Donegal man jailed for ill treatment of patients in Derry care home

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A senior care assistant at a Derry care home has been jailed at Derry Crown Court on a series of patient ill treatment charges.

Shaun Lynch (54) of Ballybegleg, Newtowncunningham in County Donegal admitted 7 charges of ill treatment or neglect of patients in Owen Mor Care Home on dates between September 2019 and December 2020.

Outlining the case against Lynch a prosecuting barrister said that the offences were ‘ill treatment rather than willful neglect.’

He added that they were aggravated by the fact the defendant was in a position of trust and the victims were vulnerable. 

Defence counsel Brian McCartney KC said the defendant had an attitude of getting things done quickly. 

He said his client had shown’ genuine remorse and shame’ and was at low risk of re-offending.

Passing sentence Judge Neil Rafferty KC said he had read the victim impact reports from the relatives of the injured parties. 

One of the relatives said that the patient ‘didn’t deserve to spend his last days like this.’

Another relative said that the offences were carried out ‘by someone in a position of trust, someone the patient trusted, someone his family trusted and someone society trusted.’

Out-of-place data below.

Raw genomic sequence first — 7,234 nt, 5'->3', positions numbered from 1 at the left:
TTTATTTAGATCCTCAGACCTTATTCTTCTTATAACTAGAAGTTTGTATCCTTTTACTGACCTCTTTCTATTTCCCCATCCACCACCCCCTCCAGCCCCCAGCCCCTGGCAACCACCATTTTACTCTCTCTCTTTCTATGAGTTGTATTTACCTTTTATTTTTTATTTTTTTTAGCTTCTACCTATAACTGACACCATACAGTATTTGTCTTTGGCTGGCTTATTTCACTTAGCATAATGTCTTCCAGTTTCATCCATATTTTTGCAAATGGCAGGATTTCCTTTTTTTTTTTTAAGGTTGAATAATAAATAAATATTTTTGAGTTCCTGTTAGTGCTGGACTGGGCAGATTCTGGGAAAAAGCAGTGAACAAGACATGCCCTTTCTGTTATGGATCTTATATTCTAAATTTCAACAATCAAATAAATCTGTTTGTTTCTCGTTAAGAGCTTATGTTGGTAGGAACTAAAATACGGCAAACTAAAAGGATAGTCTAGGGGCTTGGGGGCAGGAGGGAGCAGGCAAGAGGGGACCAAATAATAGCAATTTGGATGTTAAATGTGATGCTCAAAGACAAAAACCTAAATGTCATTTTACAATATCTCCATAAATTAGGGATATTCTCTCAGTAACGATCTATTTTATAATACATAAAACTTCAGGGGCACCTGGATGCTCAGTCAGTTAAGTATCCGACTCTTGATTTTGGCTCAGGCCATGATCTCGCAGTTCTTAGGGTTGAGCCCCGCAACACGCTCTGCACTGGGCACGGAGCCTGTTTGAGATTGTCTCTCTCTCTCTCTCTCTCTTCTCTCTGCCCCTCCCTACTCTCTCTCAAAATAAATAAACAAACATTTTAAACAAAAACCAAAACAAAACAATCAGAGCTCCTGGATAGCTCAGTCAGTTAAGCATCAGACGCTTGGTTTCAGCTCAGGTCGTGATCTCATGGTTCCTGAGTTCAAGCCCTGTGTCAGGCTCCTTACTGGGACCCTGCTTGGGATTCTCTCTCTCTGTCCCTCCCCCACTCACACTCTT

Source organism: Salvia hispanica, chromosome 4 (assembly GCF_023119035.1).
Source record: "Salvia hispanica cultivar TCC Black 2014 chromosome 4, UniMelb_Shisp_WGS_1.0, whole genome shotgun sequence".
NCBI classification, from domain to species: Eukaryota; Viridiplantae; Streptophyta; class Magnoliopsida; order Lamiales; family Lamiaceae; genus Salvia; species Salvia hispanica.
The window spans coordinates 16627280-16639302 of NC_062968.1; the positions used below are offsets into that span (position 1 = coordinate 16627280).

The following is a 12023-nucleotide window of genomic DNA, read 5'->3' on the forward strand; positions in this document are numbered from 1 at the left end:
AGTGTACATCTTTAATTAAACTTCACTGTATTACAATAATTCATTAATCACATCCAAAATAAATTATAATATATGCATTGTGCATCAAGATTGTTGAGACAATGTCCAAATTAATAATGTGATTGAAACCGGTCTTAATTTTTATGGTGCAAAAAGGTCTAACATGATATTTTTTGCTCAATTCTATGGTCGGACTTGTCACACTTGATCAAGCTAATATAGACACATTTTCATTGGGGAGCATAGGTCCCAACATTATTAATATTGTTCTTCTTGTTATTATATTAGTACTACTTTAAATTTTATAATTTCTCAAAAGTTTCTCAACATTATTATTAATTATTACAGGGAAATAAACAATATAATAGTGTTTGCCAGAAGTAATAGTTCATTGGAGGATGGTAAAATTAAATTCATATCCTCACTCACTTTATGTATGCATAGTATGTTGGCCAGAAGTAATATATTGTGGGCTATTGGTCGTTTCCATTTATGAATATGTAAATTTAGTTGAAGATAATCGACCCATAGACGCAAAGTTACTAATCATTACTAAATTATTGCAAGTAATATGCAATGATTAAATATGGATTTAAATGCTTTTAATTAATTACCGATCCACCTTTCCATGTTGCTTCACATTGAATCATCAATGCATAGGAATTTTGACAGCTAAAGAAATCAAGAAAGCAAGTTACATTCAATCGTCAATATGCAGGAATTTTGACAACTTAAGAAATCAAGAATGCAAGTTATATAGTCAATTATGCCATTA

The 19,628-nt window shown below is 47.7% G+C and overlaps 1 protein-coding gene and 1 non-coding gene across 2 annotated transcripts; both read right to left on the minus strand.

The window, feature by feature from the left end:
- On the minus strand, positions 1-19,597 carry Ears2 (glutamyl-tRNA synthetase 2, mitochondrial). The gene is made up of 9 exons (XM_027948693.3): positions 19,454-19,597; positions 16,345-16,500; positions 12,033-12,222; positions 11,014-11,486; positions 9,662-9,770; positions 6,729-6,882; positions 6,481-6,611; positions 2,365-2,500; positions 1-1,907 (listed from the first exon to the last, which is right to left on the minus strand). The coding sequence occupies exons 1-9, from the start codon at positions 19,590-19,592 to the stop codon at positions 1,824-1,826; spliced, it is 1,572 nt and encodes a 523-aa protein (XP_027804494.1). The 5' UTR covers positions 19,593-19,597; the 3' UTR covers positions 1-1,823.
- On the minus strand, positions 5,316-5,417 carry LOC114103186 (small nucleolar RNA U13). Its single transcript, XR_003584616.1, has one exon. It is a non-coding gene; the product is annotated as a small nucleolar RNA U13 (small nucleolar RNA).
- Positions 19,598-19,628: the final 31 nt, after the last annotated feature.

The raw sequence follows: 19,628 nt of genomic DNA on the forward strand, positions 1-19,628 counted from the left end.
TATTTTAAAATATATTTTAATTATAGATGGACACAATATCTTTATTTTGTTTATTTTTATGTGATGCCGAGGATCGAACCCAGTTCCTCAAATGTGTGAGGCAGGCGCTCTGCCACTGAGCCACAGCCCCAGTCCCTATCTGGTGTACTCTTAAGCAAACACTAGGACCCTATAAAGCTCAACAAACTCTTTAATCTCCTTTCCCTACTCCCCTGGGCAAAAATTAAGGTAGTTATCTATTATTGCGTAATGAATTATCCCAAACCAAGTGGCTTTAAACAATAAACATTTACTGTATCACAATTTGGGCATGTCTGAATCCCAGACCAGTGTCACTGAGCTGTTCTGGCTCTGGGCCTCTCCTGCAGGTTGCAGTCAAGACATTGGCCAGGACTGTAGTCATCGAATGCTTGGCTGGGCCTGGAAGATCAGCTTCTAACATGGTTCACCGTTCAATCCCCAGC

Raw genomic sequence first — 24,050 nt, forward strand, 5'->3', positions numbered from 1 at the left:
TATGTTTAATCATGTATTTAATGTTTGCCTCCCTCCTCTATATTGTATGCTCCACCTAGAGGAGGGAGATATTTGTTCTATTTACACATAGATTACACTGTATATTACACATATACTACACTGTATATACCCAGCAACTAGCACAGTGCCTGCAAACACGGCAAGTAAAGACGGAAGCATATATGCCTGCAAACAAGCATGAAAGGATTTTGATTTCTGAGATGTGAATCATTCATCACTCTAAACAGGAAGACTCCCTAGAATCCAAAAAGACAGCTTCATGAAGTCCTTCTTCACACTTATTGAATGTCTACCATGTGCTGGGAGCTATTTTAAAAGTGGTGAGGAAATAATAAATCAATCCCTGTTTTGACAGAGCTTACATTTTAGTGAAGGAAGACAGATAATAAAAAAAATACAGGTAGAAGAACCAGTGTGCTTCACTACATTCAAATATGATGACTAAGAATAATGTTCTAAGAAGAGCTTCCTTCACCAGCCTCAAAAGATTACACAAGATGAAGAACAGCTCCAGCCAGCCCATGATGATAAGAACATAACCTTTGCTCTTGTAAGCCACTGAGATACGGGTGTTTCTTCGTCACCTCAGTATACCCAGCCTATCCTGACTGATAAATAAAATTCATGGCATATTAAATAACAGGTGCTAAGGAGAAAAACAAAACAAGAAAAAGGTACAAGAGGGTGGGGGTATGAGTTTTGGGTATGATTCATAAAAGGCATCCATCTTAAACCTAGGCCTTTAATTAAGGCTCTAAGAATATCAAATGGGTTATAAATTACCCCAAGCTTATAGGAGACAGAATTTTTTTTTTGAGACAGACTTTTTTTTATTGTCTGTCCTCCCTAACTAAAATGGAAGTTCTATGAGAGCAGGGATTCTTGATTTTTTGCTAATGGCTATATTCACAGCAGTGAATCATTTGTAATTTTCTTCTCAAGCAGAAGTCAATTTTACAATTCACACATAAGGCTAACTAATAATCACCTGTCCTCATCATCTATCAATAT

The various offences were outlined to the court and they involved the defendant grabbing patients and pushing them down corridors, forcibly throwing patients onto beds and generally behaving in’ a highly aggressive ‘ manner.

The court heard that the victims were visibly scared and frightened and in some cases crying. 

Judge Rafferty said that the offences were’ rough handlibg’ rather than willful neglect.

He said Lynch had no previous convictions and had been of good character. 

The court heard that due to an expansion at the care home Lynch had been promoted to senior care assistant with only 3 months experience and the judge said he was probably promoted ‘above his level of responsibility’.

Judge Rafferty said Lynch’s approach of getting things done was ‘wrong headed’ in a caring environment.

He said that the offences were a breach of trust and had taken place over a year.

The fact that the defendant was of previous good character made the case ‘all the more tragic.’

Judge Rafferty said that in each case ‘the harm is not inconsequential’.

He said that those who engage in ill treatment of the vulnerable must be aware ‘there will be consequences.’

He imposed a sentence of 9 months on Lynch. 

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